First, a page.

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I have never seen these ideas appearing in any literary articles about Moby Dick or its author, Herman Melville. In that sense, while it is not academic, the article is original. Now that we have reached the Jewish holiday season starting the year 5784 on the Hebrew calendar, it seems appropriate to repeat it. L’Shana Tovah!
Moby Dick, a Jewish Novel
(or “Moby Dick, an Incomplete Anagram”)
I have always felt that there was a special relationship between Herman Melville’s great novel, Moby Dick, and the Jewish High Holidays. Many of the Biblical allusions in the book relate specifically to those parts of the Bible that Melville probably identified as the Old Testament, based on the original Hebrew scriptures and which are part of the Jewish High Holiday liturgy. This is so striking that I have often wondered, even though it is clear that Herman Melville had an extremely thorough knowledge of these portions of the Bible, whether he might also have had a Jewish friend who took him to synagogue during the High Holidays.
For people who like to play with words, the very title of Moby Dick is enticing and perhaps exciting. If you look at the letters, and try to construct an anagram from them, you fail to produce “Yom Kippur,” but you do come fairly close. The first five letters of the holiday’s name, “Yom Ki” easily fall into place, but then the anagram fails. But this failure to complete the anagram may not be accidental. In the book, the white whale called Moby Dick never appears in his entirety, only that portion of him which is not submerged in the water being visible. Might it not be logical that Melville, in entitling his book, would create only a partial anagram since his view of the whale was never more than a partial one? He actually says “… there is no earthly way of finding out precisely what the whale really looks like.” (Chapter 55)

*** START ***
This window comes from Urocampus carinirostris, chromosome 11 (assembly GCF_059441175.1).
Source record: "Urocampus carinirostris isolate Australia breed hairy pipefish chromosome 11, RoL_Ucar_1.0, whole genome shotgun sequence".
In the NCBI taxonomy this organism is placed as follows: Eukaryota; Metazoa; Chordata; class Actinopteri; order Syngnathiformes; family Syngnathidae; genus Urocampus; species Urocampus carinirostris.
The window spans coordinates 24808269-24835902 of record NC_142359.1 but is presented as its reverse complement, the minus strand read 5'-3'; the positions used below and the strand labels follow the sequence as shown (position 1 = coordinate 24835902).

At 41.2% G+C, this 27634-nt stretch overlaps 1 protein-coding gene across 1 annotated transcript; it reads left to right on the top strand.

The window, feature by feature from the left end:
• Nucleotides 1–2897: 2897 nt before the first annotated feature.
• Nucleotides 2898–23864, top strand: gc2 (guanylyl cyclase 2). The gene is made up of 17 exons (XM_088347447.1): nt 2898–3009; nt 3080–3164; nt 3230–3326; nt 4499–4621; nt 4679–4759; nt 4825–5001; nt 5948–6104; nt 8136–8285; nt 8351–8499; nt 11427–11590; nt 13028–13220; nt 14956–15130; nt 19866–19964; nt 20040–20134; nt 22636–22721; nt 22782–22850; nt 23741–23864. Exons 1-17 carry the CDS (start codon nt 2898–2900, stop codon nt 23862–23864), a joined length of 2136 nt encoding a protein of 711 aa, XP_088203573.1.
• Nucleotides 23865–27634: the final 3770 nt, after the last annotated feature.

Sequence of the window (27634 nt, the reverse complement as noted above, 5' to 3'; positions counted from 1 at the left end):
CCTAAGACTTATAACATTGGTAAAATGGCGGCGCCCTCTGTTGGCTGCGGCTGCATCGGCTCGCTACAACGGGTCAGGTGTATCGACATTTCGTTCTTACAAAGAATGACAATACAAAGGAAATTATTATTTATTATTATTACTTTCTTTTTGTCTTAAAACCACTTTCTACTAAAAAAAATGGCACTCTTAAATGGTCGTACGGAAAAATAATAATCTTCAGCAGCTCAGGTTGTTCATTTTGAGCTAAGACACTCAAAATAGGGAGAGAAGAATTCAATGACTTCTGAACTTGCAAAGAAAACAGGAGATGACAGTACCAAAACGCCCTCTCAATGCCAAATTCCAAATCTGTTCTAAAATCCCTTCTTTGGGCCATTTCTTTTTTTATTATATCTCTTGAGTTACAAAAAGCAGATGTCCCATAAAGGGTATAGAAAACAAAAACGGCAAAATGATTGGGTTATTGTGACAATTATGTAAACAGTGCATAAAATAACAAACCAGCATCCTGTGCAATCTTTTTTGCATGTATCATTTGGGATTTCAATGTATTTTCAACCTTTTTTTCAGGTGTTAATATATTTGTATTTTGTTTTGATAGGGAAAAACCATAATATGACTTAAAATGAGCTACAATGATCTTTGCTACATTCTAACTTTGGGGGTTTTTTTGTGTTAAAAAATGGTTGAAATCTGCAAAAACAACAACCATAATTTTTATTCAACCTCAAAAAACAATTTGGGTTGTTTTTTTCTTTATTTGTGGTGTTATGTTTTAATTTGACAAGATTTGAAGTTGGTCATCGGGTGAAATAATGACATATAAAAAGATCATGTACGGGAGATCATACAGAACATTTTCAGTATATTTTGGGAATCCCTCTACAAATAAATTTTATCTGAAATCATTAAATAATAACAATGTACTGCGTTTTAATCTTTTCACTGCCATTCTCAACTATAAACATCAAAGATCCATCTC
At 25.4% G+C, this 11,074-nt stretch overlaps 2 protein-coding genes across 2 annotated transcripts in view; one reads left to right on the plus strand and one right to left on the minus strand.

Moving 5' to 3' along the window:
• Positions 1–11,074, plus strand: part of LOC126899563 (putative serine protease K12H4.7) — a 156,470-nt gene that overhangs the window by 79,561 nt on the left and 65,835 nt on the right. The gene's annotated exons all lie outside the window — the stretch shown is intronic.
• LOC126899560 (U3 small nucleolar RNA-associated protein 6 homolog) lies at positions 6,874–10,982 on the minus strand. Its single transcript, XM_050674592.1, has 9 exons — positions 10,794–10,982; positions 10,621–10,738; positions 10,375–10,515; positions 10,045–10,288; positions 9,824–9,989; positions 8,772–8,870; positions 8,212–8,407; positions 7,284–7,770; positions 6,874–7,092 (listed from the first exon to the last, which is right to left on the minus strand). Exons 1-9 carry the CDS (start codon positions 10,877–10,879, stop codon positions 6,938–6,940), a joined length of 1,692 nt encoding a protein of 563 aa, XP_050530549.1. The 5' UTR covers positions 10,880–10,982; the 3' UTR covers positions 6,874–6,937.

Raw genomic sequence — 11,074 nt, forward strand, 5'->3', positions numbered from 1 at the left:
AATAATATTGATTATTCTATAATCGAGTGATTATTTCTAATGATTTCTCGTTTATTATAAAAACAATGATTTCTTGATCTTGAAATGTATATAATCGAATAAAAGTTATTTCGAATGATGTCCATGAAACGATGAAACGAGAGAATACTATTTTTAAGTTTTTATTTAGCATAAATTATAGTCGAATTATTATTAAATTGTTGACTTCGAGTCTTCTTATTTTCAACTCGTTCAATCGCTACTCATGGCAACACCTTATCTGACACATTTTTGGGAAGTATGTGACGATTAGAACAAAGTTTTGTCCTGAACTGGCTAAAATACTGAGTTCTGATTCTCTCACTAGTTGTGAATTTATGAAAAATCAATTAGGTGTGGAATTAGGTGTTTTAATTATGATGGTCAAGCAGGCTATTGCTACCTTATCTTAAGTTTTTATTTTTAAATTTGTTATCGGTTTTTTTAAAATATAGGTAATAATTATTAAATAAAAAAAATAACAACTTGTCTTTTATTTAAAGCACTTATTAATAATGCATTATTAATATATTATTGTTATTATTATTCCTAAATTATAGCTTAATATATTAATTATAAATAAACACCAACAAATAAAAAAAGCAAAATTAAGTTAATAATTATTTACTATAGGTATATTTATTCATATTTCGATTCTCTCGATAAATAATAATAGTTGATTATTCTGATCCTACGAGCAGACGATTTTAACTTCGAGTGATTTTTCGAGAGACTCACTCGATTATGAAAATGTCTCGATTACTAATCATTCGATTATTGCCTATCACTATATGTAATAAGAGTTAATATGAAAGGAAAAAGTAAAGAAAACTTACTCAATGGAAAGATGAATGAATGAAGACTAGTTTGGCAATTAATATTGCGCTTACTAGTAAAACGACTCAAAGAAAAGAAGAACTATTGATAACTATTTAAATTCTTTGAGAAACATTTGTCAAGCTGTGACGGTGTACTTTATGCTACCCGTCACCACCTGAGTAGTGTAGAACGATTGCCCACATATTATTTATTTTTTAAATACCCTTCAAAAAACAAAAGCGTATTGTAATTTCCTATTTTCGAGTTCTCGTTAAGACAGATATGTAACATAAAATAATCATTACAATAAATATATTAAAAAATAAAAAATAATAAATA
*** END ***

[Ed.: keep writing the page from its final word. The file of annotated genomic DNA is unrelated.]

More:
In another quote, Melville apparently associates the sperm whale, whose face he considers to be an inscrutable blank wall, with the Deity. (Chapter 79) He paraphrases Exodus 33:23 (“Thou shall see my back parts … but my face shall not be seen. But I cannot completely make out his back parts; and hint what he will about his face, I say again he has no face”) (Chapter 86) causing us to wonder whether Melville is talking about God or about a whale. To those familiar enough with the novel to subscribe to the idea that the White Whale might be a manifestation of God, or actually represent a Deity which mankind has never actually fully seen, the incomplete anagram may make some sense.